Wednesday, September 16, 2009


Letter of Intent (LOI) is a preliminary agreement between negotiating parties. After the preliminary agreement, the parties hope to enter into a concrete contract in the near future. These are non- binding documents or are they? Of course, some of the general information listed on the document includes: prices, down payments, confidentiality agreements, and financing.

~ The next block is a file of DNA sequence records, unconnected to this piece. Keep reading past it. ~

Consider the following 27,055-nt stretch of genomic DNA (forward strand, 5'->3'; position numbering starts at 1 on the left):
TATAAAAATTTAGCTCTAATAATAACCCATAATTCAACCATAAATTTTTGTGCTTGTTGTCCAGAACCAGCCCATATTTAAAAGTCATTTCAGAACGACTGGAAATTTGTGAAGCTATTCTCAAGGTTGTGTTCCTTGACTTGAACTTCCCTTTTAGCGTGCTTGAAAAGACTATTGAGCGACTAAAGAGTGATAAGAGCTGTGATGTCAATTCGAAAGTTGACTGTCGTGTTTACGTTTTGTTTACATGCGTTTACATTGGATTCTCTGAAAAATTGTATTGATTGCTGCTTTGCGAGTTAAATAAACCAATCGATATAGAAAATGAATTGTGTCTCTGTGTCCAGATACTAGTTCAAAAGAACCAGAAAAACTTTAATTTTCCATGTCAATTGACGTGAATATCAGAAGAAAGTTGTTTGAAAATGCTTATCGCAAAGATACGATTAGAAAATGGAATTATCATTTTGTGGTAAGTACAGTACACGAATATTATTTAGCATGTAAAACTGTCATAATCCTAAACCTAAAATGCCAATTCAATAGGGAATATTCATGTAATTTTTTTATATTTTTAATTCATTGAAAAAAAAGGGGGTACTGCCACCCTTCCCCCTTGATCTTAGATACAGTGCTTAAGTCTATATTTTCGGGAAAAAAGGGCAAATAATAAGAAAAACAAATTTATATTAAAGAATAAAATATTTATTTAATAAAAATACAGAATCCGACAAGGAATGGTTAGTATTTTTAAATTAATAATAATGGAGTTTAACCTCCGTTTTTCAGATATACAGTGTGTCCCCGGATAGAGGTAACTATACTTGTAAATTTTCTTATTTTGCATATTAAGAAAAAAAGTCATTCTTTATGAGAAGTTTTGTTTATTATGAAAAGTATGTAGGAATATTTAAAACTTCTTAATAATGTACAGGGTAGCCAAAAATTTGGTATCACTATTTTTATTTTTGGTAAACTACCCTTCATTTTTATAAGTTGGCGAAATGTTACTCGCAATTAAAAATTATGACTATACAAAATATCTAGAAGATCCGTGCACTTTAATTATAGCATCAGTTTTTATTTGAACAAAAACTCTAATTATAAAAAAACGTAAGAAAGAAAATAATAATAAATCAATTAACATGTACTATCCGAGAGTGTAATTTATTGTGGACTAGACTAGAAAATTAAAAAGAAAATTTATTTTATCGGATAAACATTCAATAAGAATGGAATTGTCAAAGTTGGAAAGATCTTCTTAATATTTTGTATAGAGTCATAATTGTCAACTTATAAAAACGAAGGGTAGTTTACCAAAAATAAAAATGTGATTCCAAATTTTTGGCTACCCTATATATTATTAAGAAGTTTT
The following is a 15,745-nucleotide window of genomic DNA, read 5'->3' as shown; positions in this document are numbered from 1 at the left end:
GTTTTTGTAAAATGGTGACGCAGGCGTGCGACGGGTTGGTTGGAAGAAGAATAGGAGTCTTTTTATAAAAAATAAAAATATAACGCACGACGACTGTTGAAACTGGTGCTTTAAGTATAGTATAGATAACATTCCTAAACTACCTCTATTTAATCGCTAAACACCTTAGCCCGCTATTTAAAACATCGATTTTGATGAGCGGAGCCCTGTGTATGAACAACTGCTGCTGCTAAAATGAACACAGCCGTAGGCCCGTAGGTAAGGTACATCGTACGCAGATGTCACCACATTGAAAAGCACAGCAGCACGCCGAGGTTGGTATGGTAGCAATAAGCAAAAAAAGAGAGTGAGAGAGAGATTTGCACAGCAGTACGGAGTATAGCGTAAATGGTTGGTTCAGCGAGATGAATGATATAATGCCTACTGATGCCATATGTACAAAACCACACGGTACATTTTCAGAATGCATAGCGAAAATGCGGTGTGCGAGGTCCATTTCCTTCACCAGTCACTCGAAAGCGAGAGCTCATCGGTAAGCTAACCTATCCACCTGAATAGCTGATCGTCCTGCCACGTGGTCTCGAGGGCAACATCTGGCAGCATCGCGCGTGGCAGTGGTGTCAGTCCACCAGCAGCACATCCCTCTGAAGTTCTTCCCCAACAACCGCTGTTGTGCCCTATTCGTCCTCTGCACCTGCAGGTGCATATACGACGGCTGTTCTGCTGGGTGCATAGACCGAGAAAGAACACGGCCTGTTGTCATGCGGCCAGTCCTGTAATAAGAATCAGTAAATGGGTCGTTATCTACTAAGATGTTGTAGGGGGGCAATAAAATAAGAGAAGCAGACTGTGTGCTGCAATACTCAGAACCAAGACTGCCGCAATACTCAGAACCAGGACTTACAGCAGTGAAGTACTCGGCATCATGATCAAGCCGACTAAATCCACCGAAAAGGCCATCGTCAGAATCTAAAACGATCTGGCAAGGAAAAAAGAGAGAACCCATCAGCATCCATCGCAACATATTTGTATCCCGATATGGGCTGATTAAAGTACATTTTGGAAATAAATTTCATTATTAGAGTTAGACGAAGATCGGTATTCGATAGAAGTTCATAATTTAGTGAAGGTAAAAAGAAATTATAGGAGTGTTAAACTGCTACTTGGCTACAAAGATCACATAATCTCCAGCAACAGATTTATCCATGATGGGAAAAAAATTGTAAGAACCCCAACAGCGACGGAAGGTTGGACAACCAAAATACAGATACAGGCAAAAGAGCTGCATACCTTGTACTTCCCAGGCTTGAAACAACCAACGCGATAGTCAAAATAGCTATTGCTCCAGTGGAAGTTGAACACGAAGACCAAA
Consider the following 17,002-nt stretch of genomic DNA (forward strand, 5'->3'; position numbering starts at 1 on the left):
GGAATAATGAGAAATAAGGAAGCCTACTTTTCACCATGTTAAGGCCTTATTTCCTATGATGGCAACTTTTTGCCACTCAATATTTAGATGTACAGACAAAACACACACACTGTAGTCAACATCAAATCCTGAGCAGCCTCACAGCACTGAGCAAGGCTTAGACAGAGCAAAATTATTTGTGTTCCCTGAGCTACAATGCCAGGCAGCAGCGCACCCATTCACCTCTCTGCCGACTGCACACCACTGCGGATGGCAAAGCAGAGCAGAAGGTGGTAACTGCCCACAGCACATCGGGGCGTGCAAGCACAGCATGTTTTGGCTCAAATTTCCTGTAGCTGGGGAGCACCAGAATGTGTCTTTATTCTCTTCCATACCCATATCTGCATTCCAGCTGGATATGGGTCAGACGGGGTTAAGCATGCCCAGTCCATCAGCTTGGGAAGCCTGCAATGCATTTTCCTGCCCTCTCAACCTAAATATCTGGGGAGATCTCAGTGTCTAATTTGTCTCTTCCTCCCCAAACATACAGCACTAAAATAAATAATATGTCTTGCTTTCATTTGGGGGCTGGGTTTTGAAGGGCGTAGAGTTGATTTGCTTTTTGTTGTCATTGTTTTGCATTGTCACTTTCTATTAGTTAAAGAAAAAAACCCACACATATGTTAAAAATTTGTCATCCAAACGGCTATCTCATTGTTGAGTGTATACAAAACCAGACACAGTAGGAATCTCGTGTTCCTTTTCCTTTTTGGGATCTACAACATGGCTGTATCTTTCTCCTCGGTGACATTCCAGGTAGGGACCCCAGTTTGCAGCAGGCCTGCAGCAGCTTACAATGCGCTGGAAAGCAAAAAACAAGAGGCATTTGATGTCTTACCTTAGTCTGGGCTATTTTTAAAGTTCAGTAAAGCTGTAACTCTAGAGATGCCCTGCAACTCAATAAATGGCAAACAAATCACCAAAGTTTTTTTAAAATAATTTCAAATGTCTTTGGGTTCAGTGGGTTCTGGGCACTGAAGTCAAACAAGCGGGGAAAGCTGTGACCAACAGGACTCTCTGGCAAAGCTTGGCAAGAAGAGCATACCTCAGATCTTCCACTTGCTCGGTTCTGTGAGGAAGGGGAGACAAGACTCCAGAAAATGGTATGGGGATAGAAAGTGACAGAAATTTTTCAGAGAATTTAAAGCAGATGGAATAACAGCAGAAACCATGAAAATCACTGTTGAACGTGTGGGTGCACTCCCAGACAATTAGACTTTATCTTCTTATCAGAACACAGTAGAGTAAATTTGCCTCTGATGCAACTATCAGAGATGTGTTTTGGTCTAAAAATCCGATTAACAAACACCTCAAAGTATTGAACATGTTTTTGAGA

When drafting any legal document, accuracy is pivotal, especially in the law of property and land planning. One legal concept that can possibly make a Letter of Intent relevant and possibly controlling is the parol evidence rule. This rule makes any other prior agreements or documents irrelevant when the parties sign a final embodiment of there agreement. So, if two negotiating parties move forward in there transactions and the LOI is the only written document available, the LOI will likely be given great weight by the court. It will be given weight b/c there are no other final documents to show otherwise. These are rare instances, but accuracy and due diligence will negate this occurrence. No seller or buyer wants to be held to unfavorable terms in a LOI, except when they are receiving the windfall.

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